These policies once enjoyed widespread support and were considered necessary law enforcement tools. Today, they are a stain on our national consciousness. Religious surveillance of Muslim communities will one day join this tragic, shameful legacy.

But until then, the New Jersey plaintiffs have vowed to press on. They announced last week that they intend to appeal the court's decision and vindicate their rights. I hope they succeed. In the end, they're fighting for the U.S. Constitution, and thus, you and me.

The opinions expressed in this commentary are solely those of Arjun Sethi.

Follow @CNNOpinion on Twitter.

Join us at Facebook/CNNOpinion.

The opinions expressed in this commentary are solely those of Arjun Sethi.

ADVERTISEMENT
Part of complete coverage on
updated 8:27 PM EST, Fri December 26, 2014
The ability to manipulate media and technology has increasingly become a critical strategic resource, says Jeff Yang.
updated 11:17 AM EST, Fri December 26, 2014
Today's politicians should follow Ronald Reagan's advice and invest in science, research and development, Fareed Zakaria says.
updated 8:19 AM EST, Fri December 26, 2014
Artificial intelligence does not need to be malevolent to be catastrophically dangerous to humanity, writes Greg Scoblete.
updated 10:05 AM EST, Fri December 26, 2014
Historian Douglas Brinkley says a showing of Sony's film in Austin helped keep the city weird -- and spotlighted the heroes who stood up for free expression
updated 8:03 AM EST, Fri December 26, 2014
Tanya Odom that by calling only on women at his press conference, the President made clear why women and people of color should be more visible in boardrooms and conferences
updated 6:27 PM EST, Sat December 27, 2014
When oil spills happen, researchers are faced with the difficult choice of whether to use chemical dispersants, authors say
updated 1:33 AM EST, Thu December 25, 2014
Danny Cevallos says the legislature didn't have to get involved in regulating how people greet each other
updated 6:12 PM EST, Tue December 23, 2014
Marc Harrold suggests a way to move forward after the deaths of NYPD officers Wenjian Liu and Rafael Ramos.
updated 8:36 AM EST, Wed December 24, 2014
Simon Moya-Smith says Mah-hi-vist Goodblanket, who was killed by law enforcement officers, deserves justice.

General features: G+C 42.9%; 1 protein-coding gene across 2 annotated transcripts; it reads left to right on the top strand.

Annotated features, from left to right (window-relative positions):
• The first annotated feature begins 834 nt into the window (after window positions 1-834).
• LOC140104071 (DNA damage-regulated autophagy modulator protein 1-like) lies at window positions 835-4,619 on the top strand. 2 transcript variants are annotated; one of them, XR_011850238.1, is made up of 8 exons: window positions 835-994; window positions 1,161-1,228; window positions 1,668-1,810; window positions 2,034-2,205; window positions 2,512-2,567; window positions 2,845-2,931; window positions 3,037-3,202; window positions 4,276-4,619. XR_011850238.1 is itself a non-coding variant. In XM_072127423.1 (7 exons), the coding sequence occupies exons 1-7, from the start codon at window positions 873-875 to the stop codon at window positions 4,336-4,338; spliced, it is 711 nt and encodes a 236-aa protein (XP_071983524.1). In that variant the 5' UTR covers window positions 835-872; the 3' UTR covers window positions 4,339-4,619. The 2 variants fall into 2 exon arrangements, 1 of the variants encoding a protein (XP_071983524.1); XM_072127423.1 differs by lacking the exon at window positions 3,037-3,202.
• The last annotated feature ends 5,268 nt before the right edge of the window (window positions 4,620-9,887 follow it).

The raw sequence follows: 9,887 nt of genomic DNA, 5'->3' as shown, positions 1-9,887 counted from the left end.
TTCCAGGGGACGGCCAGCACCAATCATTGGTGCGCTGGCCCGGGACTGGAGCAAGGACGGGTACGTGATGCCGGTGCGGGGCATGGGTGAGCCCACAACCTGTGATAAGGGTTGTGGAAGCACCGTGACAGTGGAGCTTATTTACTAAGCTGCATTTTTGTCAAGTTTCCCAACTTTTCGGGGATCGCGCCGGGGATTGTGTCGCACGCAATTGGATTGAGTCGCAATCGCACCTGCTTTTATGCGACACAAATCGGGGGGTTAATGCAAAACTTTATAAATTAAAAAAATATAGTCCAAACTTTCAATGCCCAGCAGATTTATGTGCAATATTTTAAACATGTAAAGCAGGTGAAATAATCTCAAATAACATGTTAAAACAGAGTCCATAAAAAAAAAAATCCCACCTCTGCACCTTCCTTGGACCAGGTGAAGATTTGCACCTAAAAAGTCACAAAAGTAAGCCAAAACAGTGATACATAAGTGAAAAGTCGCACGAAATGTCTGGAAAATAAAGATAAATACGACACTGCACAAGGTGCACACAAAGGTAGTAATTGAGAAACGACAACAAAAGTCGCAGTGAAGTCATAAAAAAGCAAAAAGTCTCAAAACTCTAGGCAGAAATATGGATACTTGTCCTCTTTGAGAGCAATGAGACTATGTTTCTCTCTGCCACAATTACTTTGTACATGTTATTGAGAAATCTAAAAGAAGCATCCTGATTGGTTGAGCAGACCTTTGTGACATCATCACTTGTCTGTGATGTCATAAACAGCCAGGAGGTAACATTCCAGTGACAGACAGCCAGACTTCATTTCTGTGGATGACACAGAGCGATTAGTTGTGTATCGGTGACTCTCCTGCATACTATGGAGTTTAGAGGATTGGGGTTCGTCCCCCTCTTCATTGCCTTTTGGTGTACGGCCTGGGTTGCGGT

updated 2:14 PM EST, Wed December 24, 2014
Val Lauder says that for 1,700 years, people have been debating when, and how, to celebrate Christmas
updated 3:27 PM EST, Tue December 23, 2014
Raphael Sperry says architects should change their ethics code to ban involvement in designing torture chambers
updated 10:35 PM EST, Tue December 23, 2014
Paul Callan says Sony is right to call for blocking the tweeting of private emails stolen by hackers
updated 7:57 AM EST, Tue December 23, 2014
As Christmas arrives, eyes turn naturally toward Bethlehem. But have we got our history of Christmas right? Jay Parini explores.
updated 11:29 PM EST, Mon December 22, 2014
The late Joe Cocker somehow found himself among the rock 'n' roll aristocracy who showed up in Woodstock to help administer a collective blessing upon a generation.
updated 4:15 PM EST, Tue December 23, 2014
History may not judge Obama kindly on Syria or even Iraq. But for a lame duck president, he seems to have quacking left to do, says Aaron Miller.
updated 1:11 PM EST, Tue December 23, 2014
Terrorism and WMD -- it's easy to understand why these consistently make the headlines. But small arms can be devastating too, says Rachel Stohl.
updated 1:08 PM EST, Mon December 22, 2014
Ever since "Bridge-gate" threatened to derail Chris Christie's chances for 2016, Jeb Bush has been hinting he might run. Julian Zelizer looks at why he could win.
updated 1:53 PM EST, Sat December 20, 2014
New York's decision to ban hydraulic fracturing was more about politics than good environmental policy, argues Jeremy Carl.
updated 3:19 PM EST, Sat December 20, 2014
On perhaps this year's most compelling drama, the credits have yet to roll. But we still need to learn some cyber lessons to protect America, suggest John McCain.
updated 5:39 PM EST, Mon December 22, 2014
Conservatives know easing the trade embargo with Cuba is good for America. They should just admit it, says Fareed Zakaria.
updated 8:12 PM EST, Fri December 19, 2014
We're a world away from Pakistan in geography, but not in sentiment, writes Donna Brazile.
updated 12:09 PM EST, Fri December 19, 2014
How about a world where we have murderers but no murders? The police still chase down criminals who commit murder, we have trials and justice is handed out...but no one dies.
updated 6:45 PM EST, Thu December 18, 2014
The U.S. must respond to North Korea's alleged hacking of Sony, says Christian Whiton. Failing to do so will only embolden it.
updated 4:34 PM EST, Fri December 19, 2014
President Obama has been flexing his executive muscles lately despite Democrat's losses, writes Gloria Borger
ADVERTISEMENT
ADVERTISEMENT
ADVERTISEMENT
ADVERTISEMENT